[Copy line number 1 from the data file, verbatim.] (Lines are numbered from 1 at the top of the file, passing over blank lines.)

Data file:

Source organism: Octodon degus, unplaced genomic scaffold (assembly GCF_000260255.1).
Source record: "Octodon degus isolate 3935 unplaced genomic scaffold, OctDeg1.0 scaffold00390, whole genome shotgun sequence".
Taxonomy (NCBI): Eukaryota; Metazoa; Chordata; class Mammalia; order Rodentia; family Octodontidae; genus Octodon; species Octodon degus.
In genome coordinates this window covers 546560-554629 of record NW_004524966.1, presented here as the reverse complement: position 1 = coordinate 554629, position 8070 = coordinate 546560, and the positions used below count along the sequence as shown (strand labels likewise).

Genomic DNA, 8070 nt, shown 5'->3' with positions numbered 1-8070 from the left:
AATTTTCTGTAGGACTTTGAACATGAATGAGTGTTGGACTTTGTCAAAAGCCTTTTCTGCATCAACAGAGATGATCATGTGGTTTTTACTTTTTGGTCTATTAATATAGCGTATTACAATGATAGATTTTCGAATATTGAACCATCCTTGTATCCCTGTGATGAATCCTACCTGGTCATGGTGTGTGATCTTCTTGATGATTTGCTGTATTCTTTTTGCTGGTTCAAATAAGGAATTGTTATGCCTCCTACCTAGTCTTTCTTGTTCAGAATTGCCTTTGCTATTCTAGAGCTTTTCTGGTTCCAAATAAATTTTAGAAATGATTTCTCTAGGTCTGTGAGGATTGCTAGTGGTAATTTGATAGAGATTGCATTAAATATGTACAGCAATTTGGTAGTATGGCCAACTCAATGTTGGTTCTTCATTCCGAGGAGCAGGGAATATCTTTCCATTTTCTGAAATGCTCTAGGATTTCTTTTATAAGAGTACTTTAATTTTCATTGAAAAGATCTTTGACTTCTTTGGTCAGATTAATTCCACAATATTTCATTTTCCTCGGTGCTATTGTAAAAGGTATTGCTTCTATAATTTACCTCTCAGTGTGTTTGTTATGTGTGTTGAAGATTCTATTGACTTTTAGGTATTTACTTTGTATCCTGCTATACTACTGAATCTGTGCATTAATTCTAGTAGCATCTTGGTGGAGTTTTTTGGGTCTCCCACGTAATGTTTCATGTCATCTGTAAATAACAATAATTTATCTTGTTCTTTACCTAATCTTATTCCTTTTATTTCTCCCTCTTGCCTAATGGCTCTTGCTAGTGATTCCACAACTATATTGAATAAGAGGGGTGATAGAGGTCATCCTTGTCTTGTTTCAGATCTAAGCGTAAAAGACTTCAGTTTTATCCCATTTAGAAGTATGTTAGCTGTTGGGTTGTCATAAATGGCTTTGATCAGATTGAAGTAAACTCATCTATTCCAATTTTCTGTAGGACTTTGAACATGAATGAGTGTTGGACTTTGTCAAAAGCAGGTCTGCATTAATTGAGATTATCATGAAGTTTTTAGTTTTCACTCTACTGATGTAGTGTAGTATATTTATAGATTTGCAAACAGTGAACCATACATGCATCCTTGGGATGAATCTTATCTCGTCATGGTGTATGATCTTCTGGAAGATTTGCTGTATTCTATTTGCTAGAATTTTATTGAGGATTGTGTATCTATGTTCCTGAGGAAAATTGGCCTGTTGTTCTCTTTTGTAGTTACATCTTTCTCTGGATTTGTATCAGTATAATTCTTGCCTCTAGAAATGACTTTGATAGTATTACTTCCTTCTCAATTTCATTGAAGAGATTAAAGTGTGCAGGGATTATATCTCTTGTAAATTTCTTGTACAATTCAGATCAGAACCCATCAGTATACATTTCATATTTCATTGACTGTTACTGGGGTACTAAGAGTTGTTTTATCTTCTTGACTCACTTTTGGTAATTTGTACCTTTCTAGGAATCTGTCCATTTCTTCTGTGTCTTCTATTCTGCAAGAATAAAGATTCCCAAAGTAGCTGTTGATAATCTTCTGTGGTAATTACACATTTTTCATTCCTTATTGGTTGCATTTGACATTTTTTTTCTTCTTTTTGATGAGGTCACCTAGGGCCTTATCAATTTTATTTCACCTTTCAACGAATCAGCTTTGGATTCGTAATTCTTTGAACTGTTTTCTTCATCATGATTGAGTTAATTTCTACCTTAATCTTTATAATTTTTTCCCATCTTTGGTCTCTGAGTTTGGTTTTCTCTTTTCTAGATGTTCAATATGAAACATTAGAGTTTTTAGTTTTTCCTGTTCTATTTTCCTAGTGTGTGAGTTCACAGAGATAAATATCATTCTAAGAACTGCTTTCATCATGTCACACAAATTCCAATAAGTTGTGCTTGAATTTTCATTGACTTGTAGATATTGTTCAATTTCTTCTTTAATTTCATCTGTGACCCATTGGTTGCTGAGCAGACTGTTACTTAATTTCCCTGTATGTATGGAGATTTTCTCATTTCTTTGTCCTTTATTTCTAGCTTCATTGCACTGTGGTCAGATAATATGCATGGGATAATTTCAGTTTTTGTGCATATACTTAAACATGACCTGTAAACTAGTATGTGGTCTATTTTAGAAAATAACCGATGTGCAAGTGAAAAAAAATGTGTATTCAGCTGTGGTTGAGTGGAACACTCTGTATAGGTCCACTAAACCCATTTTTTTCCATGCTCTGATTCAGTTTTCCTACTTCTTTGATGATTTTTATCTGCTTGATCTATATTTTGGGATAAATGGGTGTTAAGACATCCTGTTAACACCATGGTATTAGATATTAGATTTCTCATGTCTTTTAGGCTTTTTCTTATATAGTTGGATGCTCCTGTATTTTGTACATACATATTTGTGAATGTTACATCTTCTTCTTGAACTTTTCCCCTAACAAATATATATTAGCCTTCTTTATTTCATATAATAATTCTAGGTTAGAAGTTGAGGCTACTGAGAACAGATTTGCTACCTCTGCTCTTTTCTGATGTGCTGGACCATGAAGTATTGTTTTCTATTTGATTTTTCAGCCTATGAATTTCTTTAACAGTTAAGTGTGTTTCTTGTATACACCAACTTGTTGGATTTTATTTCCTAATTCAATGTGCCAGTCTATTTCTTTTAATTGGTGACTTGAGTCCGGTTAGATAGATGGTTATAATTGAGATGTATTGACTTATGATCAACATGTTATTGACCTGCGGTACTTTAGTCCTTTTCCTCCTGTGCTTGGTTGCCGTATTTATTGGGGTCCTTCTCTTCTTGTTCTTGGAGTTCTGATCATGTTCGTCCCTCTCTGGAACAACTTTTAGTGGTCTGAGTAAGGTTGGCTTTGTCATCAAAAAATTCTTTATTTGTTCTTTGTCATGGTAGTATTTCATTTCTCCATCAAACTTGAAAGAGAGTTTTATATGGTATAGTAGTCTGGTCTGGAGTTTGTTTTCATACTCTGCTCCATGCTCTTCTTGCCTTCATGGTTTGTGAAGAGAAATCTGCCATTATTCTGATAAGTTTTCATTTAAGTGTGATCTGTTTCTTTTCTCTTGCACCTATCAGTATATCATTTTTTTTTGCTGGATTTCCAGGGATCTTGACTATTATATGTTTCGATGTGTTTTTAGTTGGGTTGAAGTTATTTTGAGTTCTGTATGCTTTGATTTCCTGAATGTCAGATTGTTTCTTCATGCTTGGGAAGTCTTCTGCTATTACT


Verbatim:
Source organism: Octodon degus, unplaced genomic scaffold (assembly GCF_000260255.1).